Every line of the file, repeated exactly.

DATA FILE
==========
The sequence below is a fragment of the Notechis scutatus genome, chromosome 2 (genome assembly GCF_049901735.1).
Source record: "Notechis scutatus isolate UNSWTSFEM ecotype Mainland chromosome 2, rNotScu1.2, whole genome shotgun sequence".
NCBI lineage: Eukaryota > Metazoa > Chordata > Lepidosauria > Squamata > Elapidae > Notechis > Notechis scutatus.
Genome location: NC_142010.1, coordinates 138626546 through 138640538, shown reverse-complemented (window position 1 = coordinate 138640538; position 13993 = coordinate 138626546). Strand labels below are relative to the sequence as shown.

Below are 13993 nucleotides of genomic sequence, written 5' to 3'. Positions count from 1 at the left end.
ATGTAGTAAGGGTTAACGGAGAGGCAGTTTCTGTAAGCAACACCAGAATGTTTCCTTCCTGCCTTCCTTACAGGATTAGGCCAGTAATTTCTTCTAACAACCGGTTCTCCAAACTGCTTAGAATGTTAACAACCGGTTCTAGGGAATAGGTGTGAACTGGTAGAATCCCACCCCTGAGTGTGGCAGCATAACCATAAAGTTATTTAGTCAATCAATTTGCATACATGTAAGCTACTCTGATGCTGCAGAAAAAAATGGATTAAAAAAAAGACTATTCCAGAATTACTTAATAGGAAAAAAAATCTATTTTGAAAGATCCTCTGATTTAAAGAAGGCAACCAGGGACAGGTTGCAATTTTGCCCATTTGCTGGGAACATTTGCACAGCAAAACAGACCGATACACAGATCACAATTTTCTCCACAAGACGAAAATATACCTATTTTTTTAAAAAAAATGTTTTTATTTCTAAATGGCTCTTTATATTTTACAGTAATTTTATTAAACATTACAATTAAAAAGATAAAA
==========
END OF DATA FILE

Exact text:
The sequence below is a fragment of the Notechis scutatus genome, chromosome 2 (genome assembly GCF_049901735.1).
Source record: "Notechis scutatus isolate UNSWTSFEM ecotype Mainland chromosome 2, rNotScu1.2, whole genome shotgun sequence".
NCBI lineage: Eukaryota > Metazoa > Chordata > Lepidosauria > Squamata > Elapidae > Notechis > Notechis scutatus.
Genome location: NC_142010.1, coordinates 138626546 through 138640538, shown reverse-complemented (window position 1 = coordinate 138640538; position 13993 = coordinate 138626546). Strand labels below are relative to the sequence as shown.

Below are 13993 nucleotides of genomic sequence, written 5' to 3'. Positions count from 1 at the left end.
ATGTAGTAAGGGTTAACGGAGAGGCAGTTTCTGTAAGCAACACCAGAATGTTTCCTTCCTGCCTTCCTTACAGGATTAGGCCAGTAATTTCTTCTAACAACCGGTTCTCCAAACTGCTTAGAATGTTAACAACCGGTTCTAGGGAATAGGTGTGAACTGGTAGAATCCCACCCCTGAGTGTGGCAGCATAACCATAAAGTTATTTAGTCAATCAATTTGCATACATGTAAGCTACTCTGATGCTGCAGAAAAAAATGGATTAAAAAAAAGACTATTCCAGAATTACTTAATAGGAAAAAAAATCTATTTTGAAAGATCCTCTGATTTAAAGAAGGCAACCAGGGACAGGTTGCAATTTTGCCCATTTGCTGGGAACATTTGCACAGCAAAACAGACCGATACACAGATCACAATTTTCTCCACAAGACGAAAATATACCTATTTTTTTAAAAAAAATGTTTTTATTTCTAAATGGCTCTTTATATTTTACAGTAATTTTATTAAACATTACAATTAAAAAGATAAAA